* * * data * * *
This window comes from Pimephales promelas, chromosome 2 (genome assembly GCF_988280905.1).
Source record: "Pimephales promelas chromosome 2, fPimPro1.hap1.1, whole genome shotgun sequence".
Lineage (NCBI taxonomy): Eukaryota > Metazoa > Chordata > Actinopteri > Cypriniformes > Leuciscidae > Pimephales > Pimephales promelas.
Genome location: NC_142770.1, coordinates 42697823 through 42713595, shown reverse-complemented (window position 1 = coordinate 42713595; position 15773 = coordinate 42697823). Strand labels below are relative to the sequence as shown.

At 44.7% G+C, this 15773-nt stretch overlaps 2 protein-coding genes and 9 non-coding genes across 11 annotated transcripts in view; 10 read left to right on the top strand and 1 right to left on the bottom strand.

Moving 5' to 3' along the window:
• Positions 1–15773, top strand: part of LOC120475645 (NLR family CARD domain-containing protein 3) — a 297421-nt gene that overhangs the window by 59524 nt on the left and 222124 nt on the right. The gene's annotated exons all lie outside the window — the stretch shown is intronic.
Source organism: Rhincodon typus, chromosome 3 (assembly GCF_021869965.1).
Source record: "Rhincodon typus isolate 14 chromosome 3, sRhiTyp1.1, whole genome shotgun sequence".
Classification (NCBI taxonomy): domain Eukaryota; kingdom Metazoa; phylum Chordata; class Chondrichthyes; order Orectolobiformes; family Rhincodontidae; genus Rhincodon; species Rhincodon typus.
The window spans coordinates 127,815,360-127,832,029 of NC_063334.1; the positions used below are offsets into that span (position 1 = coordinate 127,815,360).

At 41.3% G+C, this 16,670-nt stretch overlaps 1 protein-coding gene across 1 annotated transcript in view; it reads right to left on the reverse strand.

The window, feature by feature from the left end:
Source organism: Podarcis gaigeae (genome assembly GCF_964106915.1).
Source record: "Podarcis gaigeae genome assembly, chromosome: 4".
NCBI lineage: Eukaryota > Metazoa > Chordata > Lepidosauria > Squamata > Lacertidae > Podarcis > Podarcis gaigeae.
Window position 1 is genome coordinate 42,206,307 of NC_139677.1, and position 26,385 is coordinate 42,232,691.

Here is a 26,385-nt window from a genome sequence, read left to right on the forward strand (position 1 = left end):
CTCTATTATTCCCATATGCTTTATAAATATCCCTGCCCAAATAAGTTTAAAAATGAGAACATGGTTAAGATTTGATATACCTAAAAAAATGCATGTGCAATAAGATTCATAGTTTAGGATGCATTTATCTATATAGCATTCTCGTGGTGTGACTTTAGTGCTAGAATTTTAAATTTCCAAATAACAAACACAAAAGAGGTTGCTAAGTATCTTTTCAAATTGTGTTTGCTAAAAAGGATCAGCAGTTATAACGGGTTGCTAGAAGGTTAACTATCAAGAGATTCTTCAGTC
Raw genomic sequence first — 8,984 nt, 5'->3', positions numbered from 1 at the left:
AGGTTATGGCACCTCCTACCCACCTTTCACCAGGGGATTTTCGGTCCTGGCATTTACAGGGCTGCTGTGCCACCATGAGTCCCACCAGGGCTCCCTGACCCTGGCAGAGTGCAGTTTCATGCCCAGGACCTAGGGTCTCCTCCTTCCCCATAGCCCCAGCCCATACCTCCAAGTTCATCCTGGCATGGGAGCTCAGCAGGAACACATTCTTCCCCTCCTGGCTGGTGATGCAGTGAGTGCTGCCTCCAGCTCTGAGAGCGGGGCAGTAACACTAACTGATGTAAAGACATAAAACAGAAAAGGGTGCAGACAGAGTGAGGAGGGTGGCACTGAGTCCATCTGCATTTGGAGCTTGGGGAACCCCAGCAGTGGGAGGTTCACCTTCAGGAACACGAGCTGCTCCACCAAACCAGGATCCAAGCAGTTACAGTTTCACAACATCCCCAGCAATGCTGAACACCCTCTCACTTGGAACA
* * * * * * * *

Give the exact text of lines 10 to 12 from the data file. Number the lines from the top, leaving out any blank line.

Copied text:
Classification (NCBI taxonomy): domain Eukaryota; kingdom Metazoa; phylum Chordata; class Chondrichthyes; order Orectolobiformes; family Rhincodontidae; genus Rhincodon; species Rhincodon typus.
The window spans coordinates 127,815,360-127,832,029 of NC_063334.1; the positions used below are offsets into that span (position 1 = coordinate 127,815,360).

At 41.3% G+C, this 16,670-nt stretch overlaps 1 protein-coding gene across 1 annotated transcript in view; it reads right to left on the reverse strand.